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The meaning and experience of participation in stroke survivors.

Fryer, Kate (2013) The meaning and experience of participation in stroke survivors. PhD thesis, University of Sheffield.

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Abstract

In the UK, one in four men and one in five women will be expected to have experienced a stroke by the time they are eighty five (Daniel, Wolfe, Busch, & McKevitt, 2009). Medical advancements which make survival more likely mean that there is a growing population of people living with the long term impact of stroke. The success of rehabilitation was traditionally judged by functional ability and coping with everyday tasks. The inclusion of the term ‘participation’, in the ICF (World Health Organisation, 2001) represents a shift in healthcare and research to a more holistic view of rehabilitation. Pre-defined measures of participation may not capture subjective experience, and little research exists which investigates participation in stroke survivors from a patient perspective. This research aimed to explore the meaning and experience of participation in stroke survivors. These aims required the collection of deep, rich data, from a small sample of participants. A qualitative methodology was therefore needed, and Interpretive Phenomenological Analysis was identified as an appropriate approach by which to find the underlying essences of a multiplicity of experiences. The central themes within the findings were ‘meaning’ and ‘experience’. ‘Meaning’ included the sub-themes ‘being actively involved’, ‘making meaningful choices’ and ‘being me’. ‘Being me’ described the relationship between self-identity, role and participation, which has not previously been explored in relation to stroke. Sub-themes of ‘experience’ were ‘acceptance’, ’coping’ and ‘new participation’. The findings suggest that each stroke survivor has a unique experience of participation, therefore individualised approaches to rehabilitation may be most effective. Future research should include exploring the link between participation and self-identity in stroke survivors, in order to build on our understanding of the link between participation and self-identity in relation to stroke.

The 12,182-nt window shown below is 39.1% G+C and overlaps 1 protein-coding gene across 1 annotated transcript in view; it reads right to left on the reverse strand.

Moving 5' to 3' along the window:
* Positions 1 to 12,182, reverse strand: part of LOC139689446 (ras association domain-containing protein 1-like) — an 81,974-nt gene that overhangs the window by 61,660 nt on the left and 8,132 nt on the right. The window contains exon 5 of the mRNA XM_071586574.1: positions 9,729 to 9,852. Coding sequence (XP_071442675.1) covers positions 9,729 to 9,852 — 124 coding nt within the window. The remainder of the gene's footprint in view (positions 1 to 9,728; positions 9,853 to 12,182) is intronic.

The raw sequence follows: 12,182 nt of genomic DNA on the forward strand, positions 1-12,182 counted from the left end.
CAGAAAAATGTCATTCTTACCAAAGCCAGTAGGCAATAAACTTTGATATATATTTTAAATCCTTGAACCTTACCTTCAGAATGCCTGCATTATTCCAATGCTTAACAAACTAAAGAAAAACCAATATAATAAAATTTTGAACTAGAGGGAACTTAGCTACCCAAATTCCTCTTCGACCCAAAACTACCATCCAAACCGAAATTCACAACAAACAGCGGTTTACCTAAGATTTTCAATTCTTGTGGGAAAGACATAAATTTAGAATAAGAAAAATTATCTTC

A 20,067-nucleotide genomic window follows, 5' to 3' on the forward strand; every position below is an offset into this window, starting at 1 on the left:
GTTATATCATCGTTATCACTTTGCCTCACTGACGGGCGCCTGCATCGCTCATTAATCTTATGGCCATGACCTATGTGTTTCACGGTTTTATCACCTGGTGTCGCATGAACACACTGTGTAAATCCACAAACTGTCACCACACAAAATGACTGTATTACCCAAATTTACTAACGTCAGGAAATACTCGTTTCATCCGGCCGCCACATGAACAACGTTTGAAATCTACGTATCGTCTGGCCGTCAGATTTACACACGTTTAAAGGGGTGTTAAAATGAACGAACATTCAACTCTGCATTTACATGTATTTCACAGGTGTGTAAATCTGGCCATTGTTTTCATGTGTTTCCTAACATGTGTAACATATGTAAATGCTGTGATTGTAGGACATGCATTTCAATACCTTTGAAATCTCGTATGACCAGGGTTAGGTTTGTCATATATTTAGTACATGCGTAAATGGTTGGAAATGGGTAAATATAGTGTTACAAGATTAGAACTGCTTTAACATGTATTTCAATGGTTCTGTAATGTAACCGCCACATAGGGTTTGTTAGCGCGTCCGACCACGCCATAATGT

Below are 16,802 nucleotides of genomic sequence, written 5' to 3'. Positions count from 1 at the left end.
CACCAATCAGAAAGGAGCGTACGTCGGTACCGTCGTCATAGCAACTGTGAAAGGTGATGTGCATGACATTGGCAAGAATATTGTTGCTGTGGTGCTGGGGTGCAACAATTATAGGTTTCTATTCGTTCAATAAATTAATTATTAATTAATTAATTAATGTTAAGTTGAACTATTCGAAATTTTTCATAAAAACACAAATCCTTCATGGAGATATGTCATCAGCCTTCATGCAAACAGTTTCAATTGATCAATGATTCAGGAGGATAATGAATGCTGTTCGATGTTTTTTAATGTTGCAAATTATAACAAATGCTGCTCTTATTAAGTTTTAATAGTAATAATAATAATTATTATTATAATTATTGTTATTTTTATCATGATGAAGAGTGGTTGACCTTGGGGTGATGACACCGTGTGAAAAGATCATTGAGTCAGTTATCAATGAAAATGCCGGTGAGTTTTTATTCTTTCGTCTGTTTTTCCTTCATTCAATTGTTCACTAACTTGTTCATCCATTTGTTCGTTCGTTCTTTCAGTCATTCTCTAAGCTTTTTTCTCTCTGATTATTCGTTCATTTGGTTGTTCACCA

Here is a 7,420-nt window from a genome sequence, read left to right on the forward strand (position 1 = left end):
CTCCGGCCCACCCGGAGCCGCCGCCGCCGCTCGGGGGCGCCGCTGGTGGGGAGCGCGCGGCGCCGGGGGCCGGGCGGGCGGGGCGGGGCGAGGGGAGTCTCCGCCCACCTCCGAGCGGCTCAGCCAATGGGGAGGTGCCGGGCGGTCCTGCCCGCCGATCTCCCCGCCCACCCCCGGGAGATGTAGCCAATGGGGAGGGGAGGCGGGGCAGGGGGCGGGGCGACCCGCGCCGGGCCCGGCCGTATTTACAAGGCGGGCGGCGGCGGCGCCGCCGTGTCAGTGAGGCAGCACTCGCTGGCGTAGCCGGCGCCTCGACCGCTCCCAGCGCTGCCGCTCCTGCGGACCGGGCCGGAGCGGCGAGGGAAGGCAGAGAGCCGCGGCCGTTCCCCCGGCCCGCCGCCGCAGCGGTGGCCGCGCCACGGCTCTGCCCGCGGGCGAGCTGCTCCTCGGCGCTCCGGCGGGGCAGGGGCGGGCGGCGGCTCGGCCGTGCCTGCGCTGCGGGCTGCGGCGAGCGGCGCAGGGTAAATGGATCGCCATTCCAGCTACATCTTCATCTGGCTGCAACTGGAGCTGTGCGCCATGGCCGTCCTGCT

Item Type: Thesis (PhD)
Keywords: stroke, participation
Academic Units: The University of Sheffield > Faculty of Social Sciences (Sheffield) > Human Communication Sciences (Sheffield)
The University of Sheffield > Faculty of Medicine, Dentistry and Health (Sheffield) > Human Communication Sciences (Sheffield)
Identification Number/EthosID: uk.bl.ethos.581657
Depositing User: Miss Kate Fryer
Date Deposited: 05 Nov 2013 15:17
Last Modified: 03 Oct 2016 10:46
URI: http://etheses.whiterose.ac.uk/id/eprint/4473

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